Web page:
John's written productivity was astounding. By the time of his autobiography in 2007, John had written or co-written 189 journal articles (and was working on three more), 49 chapters in edited works and six books including Tough Decisions, the guide to the ketogenic diet and a classic work for parents with epileptic children. I am including in a footnote a lengthy tribute to John from the Child Neurology Society newsletter which describes the substance of John's writings. The occasion was John's receipt of the 2004 Hower Award from the Society.)*
John is survived by Elaine and three children: Jenny, with whom John wrote the bible of the ketogenic diet; Andy, who is a Baltimore-based lawyer; and Josh, who graduated from Amherst in 1991 and is now senior advisor at the American Association for the Advancement of Science.
Seth Dubin '54
*HOWER AWARD, written by Robert Rust
JOHN FREEMAN, M.D.
1950-1954 (A.M. cum laude)
Johns Hopkins University School of Medicine 1954-1958 (M.D.)
Johns Hopkins University School of Medicine 1958-1961 (Pediatrics)
Columbia Presbyterian Medical Center 1961-1964 (Neurology/Child Neurology)
Walter Reed Army Institute of Research 1964-1966
John Mark Freeman was born in Brooklyn, New York, and educated at Deerfield Academy and Amherst College prior to studying medicine and completing a residency in pediatrics at Johns Hopkins. His decision to become a child neurologist was based on the particular influence of David Clark. Dr. Freeman’s interactions with Arnold Gold, Sidney Carter, John Menkes, and Horace Hodes awakened the interest in research that has so strongly marked his career development. Dr. Freeman was awarded Columbia’s Lucy Moses prize for research in neurology.
After two years of research at Walter Reed and then three years on the faculty at Stanford, he returned to Johns Hopkins as director of the child neurology service and of the birth defects treatment center. During the 21 years that he spent in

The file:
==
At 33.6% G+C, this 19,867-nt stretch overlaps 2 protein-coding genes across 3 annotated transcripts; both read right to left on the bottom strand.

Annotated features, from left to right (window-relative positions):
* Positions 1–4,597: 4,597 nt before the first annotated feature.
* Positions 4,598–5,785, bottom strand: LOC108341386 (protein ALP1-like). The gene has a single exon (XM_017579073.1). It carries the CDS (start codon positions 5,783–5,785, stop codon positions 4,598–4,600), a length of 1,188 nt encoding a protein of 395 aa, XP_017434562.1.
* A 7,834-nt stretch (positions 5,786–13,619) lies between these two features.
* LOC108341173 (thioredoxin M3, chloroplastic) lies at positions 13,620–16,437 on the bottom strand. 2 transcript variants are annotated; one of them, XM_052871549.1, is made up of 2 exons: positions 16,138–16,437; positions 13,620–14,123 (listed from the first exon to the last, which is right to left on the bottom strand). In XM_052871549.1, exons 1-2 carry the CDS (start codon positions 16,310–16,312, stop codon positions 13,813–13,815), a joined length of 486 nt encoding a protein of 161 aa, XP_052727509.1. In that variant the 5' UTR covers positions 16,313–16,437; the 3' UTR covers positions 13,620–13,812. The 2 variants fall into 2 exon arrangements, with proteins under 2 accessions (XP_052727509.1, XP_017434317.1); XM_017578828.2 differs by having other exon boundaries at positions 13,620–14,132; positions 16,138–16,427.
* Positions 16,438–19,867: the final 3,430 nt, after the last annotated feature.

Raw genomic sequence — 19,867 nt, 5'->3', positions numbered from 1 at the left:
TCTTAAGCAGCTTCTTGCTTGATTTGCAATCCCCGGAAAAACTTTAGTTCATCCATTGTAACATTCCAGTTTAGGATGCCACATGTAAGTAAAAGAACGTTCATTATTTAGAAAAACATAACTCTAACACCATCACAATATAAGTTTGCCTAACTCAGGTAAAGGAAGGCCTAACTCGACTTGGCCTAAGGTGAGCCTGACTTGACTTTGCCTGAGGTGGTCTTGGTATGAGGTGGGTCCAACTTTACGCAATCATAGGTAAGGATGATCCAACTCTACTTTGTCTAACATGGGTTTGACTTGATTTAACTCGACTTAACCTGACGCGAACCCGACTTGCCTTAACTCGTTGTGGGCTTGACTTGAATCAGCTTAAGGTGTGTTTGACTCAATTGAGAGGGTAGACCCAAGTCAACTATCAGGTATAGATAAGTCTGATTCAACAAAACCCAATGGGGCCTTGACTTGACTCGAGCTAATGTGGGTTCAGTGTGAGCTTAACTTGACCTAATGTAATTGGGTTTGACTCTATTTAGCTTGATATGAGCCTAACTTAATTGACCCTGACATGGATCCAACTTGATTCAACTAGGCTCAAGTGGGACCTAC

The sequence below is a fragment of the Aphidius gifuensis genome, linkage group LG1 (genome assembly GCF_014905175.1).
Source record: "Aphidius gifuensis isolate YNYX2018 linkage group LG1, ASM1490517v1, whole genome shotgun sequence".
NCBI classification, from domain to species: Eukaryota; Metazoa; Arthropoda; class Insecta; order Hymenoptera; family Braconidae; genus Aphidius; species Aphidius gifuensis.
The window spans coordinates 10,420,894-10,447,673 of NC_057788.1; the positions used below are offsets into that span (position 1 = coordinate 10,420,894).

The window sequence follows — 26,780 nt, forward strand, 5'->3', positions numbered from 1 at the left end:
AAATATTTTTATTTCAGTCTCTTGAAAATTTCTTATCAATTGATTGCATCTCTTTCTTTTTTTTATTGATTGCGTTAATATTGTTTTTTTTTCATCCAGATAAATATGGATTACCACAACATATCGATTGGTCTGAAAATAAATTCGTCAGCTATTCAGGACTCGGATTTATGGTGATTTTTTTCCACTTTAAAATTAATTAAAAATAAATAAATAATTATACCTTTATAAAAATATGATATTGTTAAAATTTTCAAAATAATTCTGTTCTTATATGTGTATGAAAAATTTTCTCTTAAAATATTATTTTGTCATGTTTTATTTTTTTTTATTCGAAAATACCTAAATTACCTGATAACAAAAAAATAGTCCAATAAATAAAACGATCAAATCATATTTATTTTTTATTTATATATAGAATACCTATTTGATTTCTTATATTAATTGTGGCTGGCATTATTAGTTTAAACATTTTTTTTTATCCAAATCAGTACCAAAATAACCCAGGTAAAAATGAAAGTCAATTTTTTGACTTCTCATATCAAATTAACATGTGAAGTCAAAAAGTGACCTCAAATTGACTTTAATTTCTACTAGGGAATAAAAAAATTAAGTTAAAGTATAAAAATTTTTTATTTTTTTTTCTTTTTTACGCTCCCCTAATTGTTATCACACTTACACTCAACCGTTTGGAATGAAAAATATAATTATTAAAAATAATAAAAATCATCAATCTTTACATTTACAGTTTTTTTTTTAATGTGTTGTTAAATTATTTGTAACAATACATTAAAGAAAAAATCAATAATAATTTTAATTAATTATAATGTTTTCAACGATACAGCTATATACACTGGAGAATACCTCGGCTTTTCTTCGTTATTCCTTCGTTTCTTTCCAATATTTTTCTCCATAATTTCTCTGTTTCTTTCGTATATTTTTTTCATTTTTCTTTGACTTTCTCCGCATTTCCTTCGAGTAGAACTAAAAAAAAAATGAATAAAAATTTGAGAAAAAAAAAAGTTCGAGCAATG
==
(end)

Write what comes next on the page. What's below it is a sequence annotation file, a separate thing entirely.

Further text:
these, he rose to the rank of professor and in 1991 was named the Lederer Professor of Pediatric Epilepsy. His particular concentration in epilepsy was enriched by interactions with Samuel Livingston and his interest in neonatal neurology by long-term collaborative interaction with Karin Nelson.
Since his first papers on raniosynostosis in 1962, Dr. Freeman has published more than 180 hundred original papers, 49 chapters, and a considerable number of additional full-length communications. Nearly one-quarter of his papers are primarily concerned with developmental abnormalities or pre- and perinatal influences that affect nervous system function including anatomical abnormalities of skull, brain, and spine. These papers concern etiology, management, and outcome of such conditions. He has insisted on placing consideration of treatments within a long-term perspective, weighing what might be shortsighted, what conclusions exceed the current state of knowledge. In these studies as well as in the entire corpus of his work, he has placed considerable emphasis on both the ethics of clinical investigation and treatment decisions. He has considered with similar sensitivity and practicality ethical issues concerning treatment of the severely ill newborn, difficult questions of right to die and treatment decisions that may alter manner of death, and issues of sterilization of women with epilepsy. His challenging book, Tough Decisions: A Casebook in Medical Ethics, is of interest to every practitioner of our complex field of endeavor.